The paper discusses the curious absence of gender as an influencer in the dialogue surrounding ACL injuries. the study proposes adding gender as a pervasive developmental environment as a new theoretical overlay to an established injury model to illustrate how gender can operate as an extrinsic determinant from the pre-sport, training and competition environments through to ACL injury and the treatment environment.

 

For a full read of the paper click here : bjsports-2020-103173.full

 

Head impact exposures in women’s collegiate rugby

Original Research

Authors: Taylor L. Langevin ,Daniel Antonoff,Christina Renodin,Erin Shellene,Lee Spahr,Wallace A. Marsh &John M. Rosene

Published online: 01 Jun 2020 https://www.tandfonline.com/doi/abs/10.1080/00913847.2020.1770568?journalCode=ipsm20

OBJECTIVES: To describe the incidence, magnitude, and distribution of head impacts and track concussions sustained in a collegiate level women’s rugby season.

METHODS: Data on head impact incidence and magnitude were collected via Smart Impact Monitors (SIM) (Triax Technologies, Inc., Norwalk, CT) within fitted headbands during practices and games of one competitive season. Magnitude data included peak linear acceleration (PLA) and peak rotational velocity (PRV) measurements and were reported as median [IQR].

RESULTS: Players sustained 120 head impacts ≥ 15g (18.1g – 78.9g) with 1199 total athlete exposures. In eight games, 67 head impacts were recorded with a mean rate of 0.40 ± 0.22 hits per-player per-match, median PLA of 32.2g and PRV of 13.5 rad.sec-1. There were 53 head impacts in 47 practices with a mean rate of 0.05 ± 0.04 hits per-player per-practice, median PLA of 29.8g and PRV of 15.7 rad.sec-1. Four concussions were reported and monitored.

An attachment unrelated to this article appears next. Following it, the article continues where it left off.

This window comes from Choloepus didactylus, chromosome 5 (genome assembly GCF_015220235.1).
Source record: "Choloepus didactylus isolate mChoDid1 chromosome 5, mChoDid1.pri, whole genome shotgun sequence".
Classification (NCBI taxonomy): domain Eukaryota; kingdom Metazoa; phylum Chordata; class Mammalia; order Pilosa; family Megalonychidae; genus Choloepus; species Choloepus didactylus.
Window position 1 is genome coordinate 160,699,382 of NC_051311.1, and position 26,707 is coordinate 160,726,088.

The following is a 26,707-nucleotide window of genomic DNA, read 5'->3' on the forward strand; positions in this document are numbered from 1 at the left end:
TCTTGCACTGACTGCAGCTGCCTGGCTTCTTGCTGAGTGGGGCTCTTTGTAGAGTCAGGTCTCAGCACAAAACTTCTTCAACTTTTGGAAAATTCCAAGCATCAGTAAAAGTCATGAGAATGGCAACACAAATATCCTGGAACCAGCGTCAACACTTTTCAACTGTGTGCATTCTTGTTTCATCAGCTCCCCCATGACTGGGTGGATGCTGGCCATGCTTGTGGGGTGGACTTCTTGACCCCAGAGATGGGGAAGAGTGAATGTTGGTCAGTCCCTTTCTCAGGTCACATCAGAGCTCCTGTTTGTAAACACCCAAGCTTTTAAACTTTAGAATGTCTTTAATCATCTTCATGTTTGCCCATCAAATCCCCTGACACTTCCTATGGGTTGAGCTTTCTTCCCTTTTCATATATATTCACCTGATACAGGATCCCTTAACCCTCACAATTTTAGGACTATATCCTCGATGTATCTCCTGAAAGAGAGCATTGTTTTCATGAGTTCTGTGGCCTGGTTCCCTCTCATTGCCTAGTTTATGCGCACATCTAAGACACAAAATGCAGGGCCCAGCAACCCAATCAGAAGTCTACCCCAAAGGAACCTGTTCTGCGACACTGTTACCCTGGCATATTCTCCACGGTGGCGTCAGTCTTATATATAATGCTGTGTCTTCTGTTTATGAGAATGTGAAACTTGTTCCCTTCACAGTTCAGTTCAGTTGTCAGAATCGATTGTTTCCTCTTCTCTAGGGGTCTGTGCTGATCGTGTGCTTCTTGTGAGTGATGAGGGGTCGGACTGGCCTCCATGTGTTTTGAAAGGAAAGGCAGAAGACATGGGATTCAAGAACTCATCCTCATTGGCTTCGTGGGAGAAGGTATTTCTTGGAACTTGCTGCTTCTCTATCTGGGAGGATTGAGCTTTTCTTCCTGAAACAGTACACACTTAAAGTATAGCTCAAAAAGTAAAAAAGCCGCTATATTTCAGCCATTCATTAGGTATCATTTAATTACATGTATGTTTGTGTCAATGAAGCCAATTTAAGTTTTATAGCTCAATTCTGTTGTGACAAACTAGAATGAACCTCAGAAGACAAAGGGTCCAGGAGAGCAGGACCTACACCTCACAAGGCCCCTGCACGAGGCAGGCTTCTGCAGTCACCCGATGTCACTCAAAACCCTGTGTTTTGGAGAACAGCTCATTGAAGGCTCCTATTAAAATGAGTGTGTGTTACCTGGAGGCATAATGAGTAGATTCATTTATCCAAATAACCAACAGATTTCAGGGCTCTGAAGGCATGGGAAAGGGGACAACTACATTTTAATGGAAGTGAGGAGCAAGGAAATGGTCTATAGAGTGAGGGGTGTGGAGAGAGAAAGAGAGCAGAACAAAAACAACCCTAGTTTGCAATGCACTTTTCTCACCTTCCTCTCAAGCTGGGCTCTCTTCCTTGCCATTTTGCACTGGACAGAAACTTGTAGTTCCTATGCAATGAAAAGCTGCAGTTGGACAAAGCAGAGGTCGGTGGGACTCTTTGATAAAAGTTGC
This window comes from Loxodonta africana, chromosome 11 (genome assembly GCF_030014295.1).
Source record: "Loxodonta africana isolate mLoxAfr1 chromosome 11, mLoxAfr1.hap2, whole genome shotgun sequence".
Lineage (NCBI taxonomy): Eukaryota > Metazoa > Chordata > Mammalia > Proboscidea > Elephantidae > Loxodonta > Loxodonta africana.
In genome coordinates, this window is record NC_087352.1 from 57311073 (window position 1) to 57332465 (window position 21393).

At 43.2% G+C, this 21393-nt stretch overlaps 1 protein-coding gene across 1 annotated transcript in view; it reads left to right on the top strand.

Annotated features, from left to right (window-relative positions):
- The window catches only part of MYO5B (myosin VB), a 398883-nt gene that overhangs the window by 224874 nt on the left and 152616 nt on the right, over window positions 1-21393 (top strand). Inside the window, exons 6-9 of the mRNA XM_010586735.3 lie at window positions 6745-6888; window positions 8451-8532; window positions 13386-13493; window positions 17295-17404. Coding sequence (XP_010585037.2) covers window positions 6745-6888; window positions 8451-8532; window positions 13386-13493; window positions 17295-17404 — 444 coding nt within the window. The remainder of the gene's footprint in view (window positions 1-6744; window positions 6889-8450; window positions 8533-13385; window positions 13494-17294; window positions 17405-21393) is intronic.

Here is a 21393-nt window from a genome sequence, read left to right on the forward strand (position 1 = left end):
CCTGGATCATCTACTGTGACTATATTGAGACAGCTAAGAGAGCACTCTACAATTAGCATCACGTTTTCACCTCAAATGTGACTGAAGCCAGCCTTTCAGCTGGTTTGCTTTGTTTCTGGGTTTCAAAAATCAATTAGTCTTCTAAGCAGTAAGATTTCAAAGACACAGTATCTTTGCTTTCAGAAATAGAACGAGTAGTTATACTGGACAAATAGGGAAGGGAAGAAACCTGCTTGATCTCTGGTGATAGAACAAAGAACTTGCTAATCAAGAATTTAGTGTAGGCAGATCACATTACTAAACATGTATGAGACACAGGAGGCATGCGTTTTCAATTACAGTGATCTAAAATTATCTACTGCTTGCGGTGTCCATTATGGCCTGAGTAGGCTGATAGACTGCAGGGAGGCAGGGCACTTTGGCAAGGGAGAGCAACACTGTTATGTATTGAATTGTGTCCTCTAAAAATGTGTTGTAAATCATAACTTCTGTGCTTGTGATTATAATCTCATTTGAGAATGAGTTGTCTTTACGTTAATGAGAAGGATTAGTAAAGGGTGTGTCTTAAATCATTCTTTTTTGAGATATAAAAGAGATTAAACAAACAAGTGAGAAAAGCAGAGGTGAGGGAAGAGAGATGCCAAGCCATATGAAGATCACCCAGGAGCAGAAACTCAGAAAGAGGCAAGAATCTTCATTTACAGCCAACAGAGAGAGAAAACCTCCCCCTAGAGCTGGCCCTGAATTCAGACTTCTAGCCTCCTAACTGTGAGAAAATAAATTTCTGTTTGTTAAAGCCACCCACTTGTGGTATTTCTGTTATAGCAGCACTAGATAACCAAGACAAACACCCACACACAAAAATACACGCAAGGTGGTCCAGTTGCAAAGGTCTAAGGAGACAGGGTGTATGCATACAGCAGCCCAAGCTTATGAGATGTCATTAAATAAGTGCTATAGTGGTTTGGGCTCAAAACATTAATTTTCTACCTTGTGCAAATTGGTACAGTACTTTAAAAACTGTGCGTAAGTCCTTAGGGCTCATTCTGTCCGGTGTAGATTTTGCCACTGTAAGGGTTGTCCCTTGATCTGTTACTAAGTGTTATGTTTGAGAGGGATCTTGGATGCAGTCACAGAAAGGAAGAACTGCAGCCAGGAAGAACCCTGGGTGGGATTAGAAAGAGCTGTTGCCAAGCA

CONCLUSION: The incidence and magnitude of head impacts in collegiate level women’s rugby over one season of practices and games were fewer than those reported in other comparable studies. These findings give insight into the impact burden that female collegiate rugby athletes withstand throughout a competitive season.

Cumulative Sport‑Related Injuries and Longer Term Impact in Retired Male Elite‑ and Amateur‑Level Rugby Code Athletes and Non‑contact Athletes: A Retrospective Study

Interesting study by Durham University on the impact of the accumulation of injuries on both professional and amateur rugby players, important role on the Concussion.
Rugby union and rugby league are popular team contact sports, but they bring a high risk of injury. Although previous studies have reported injury occurrence across one or several seasons, none have explored the total number of injuries sustained across an entire career.